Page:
The CEO of the Ornamental Aquatic Trade Association (OATA) has written to the government to clarify whether furloughed staff can volunteer to care for aquatic livestock whilst “off work” amid the Covid-19 pandemic.
In a letter to the of Business, Energy and Industrial Strategy, OATA has asked for clarification due to many of its members operating in the supply and sale of ornamental aquatic animals and “have an ongoing commitment to ensure the welfare needs of the animals in their care are met.”
The letter from CEO of OATA Dominic Whitmee said Many businesses in its sector are SMEs or micro-businesses and have had to take the difficult decision to furlough their staff.
This has meant that for many, the owner is now the sole provider of day to day care to meet the animal welfare needs of the many hundreds or indeed thousands of aquatic animals in their care.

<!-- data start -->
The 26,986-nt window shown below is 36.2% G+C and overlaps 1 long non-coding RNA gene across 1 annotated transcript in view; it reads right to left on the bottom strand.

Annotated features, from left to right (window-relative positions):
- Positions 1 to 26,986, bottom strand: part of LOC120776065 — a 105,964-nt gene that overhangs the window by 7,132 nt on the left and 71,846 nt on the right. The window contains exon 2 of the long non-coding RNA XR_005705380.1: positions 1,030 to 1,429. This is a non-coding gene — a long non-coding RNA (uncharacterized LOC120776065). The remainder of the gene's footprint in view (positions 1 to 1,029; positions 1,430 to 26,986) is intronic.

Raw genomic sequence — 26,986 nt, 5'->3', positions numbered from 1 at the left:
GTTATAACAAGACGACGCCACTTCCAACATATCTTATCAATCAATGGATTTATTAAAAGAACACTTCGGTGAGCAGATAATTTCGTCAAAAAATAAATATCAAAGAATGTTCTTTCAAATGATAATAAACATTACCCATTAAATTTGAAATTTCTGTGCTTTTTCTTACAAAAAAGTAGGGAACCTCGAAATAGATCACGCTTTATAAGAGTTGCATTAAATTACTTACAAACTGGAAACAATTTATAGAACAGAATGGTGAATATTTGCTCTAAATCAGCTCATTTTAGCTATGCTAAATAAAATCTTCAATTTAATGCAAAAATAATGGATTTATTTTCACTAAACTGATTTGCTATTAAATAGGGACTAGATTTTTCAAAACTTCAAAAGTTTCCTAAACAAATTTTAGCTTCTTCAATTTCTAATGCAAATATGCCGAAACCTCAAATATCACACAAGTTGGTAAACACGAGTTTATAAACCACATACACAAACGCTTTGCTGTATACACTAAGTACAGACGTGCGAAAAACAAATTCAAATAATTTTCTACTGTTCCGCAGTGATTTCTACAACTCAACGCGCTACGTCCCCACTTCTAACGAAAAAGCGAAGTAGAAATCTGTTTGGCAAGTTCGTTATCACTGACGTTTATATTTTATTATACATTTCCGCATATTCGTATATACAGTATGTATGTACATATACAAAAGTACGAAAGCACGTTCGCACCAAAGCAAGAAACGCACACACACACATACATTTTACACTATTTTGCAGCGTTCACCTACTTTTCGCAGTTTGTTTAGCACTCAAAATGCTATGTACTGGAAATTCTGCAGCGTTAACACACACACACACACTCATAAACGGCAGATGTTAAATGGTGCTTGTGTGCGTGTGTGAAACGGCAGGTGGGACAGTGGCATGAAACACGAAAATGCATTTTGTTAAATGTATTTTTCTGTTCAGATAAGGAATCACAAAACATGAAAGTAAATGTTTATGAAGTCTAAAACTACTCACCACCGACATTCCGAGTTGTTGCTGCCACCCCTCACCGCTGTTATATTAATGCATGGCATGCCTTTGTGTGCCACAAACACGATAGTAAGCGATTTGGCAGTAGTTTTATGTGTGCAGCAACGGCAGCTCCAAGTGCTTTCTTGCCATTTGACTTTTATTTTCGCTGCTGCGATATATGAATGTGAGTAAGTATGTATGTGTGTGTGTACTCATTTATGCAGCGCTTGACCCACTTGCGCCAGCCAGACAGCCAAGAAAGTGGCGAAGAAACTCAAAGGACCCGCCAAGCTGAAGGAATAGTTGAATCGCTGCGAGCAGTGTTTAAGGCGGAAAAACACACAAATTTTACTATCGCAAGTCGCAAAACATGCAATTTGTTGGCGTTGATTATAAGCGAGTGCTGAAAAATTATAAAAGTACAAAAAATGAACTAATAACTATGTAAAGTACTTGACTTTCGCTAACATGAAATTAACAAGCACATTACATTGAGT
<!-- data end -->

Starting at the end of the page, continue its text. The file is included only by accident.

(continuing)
He said: “The provision of such care requires specialised knowledge and cannot be undertaken by a non-skilled person. This is a substantial task for an individual and may not even be practicable in stores where there are a large number of aquariums. It may become infeasible if the owner should have to self-isolate.”
“The criteria for furloughed staff currently does not make it explicitly clear as to whether exceptions may be granted in cases where animal welfare may otherwise be put at risk. We would be grateful if advice could be issued to allow furloughed workers in the pet trade to volunteer to provide essential, specialised animal care for their employer, without penalty and risk of being excluded from the furlough scheme, and where not being permitted to do so would present a risk to animal welfare.”
Whitmee also makes the case that aquatic species are dependent on the provision of strict lighting and temperature parameters to maintain animal welfare standards so unlike many businesses, aquatics businesses (retailers and wholesalers) face considerable additional monthly expenditure related to the consumption of utilities, e.g. electricity and water.
He said: “As supply chains fragment and collapse adversely affecting the trade in these animals, many businesses face the prospect of incurring large financial debts to cover essential animal care or are deeply concerned about being disconnected by energy/water suppliers. In the worst case scenario they may not be able to afford to provide for the continued welfare needs of the animals in their care.”